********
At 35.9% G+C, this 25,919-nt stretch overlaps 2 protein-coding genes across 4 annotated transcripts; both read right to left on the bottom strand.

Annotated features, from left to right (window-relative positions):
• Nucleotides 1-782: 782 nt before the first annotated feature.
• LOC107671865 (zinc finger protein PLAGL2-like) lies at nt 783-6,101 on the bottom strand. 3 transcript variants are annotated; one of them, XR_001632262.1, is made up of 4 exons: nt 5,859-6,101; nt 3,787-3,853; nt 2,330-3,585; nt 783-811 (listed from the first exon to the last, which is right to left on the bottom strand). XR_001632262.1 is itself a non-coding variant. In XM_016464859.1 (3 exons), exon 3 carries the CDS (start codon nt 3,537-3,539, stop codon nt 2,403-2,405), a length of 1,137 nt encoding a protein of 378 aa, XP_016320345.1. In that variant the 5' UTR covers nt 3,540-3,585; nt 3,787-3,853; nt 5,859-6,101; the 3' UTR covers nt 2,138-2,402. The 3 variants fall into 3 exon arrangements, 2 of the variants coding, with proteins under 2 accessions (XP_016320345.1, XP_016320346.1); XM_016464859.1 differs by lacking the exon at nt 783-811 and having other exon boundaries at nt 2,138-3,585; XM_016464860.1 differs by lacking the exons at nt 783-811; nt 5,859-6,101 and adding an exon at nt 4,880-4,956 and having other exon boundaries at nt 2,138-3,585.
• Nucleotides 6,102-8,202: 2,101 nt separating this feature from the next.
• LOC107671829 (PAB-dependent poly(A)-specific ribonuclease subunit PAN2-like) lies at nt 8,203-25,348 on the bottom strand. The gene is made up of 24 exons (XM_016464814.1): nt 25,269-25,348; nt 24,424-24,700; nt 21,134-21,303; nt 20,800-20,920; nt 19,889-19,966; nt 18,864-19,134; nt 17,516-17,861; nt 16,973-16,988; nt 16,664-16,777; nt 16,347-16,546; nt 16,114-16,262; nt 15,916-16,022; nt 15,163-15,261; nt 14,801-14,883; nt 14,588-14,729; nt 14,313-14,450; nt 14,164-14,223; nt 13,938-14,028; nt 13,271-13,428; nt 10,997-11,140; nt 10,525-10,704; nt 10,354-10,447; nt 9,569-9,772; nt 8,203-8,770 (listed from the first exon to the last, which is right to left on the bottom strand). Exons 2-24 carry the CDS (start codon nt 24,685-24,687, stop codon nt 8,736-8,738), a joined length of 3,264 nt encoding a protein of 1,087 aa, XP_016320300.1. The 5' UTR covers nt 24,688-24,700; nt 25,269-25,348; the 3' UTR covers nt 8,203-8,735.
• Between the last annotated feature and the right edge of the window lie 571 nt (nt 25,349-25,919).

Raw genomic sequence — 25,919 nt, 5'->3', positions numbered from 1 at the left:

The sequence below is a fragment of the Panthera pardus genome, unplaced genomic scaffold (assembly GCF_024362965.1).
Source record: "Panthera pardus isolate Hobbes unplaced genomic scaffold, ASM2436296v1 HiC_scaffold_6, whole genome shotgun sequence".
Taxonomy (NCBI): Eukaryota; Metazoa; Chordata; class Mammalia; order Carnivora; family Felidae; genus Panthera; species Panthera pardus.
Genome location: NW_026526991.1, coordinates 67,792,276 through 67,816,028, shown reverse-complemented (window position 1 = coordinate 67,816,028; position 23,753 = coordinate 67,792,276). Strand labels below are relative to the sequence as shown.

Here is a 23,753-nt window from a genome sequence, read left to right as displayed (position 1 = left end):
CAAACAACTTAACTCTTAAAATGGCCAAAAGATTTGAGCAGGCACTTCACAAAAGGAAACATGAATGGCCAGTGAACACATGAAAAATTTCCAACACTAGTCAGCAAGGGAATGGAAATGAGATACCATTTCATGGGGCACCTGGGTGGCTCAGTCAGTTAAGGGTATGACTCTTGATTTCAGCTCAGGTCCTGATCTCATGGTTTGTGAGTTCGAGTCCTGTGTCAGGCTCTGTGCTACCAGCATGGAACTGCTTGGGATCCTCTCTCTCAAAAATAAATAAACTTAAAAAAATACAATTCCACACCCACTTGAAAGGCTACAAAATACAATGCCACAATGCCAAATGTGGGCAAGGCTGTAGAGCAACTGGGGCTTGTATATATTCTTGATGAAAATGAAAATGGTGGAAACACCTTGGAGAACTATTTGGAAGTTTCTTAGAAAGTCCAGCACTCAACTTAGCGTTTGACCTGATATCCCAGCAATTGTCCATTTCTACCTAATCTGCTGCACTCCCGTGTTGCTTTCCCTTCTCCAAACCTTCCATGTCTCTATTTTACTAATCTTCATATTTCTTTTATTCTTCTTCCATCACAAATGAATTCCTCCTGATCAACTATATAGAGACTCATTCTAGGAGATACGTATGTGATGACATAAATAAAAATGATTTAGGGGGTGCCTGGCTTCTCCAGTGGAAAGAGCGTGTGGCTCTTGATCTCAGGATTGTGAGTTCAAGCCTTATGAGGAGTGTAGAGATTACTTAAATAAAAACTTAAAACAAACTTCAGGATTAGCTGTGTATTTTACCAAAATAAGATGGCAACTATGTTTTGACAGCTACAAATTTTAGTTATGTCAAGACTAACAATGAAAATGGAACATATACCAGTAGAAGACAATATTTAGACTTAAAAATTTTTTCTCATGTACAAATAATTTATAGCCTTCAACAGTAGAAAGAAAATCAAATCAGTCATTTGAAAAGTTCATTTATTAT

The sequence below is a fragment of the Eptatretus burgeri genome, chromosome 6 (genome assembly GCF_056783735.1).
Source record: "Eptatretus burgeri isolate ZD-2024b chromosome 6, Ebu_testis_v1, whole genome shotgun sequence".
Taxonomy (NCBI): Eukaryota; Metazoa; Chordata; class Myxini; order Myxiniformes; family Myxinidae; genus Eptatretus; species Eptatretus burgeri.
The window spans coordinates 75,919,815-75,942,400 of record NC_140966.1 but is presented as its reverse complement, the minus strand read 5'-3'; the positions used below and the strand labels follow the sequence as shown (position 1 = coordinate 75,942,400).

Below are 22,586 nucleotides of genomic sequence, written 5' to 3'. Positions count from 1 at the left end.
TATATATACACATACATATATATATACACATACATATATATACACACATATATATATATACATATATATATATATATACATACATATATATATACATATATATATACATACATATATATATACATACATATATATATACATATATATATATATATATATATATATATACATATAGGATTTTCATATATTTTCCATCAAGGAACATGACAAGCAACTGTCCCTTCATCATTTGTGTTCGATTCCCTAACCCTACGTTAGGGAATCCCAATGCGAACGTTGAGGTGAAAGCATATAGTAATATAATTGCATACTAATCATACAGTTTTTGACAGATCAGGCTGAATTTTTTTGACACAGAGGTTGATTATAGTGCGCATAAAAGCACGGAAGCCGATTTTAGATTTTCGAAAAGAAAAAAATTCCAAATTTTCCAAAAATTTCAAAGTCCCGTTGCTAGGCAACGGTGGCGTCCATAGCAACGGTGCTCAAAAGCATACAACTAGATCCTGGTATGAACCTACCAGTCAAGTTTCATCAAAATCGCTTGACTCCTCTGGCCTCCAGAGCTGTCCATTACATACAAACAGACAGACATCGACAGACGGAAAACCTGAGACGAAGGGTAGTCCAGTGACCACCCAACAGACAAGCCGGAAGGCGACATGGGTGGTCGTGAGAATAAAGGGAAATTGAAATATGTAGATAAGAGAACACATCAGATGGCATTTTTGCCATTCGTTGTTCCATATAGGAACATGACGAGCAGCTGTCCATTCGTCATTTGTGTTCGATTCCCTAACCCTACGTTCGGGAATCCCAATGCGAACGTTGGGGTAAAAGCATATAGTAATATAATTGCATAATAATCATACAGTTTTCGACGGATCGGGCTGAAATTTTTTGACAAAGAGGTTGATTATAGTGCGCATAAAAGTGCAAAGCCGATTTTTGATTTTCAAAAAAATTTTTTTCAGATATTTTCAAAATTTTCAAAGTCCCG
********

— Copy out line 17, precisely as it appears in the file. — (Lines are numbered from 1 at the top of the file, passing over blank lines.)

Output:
Taxonomy (NCBI): Eukaryota; Metazoa; Chordata; class Myxini; order Myxiniformes; family Myxinidae; genus Eptatretus; species Eptatretus burgeri.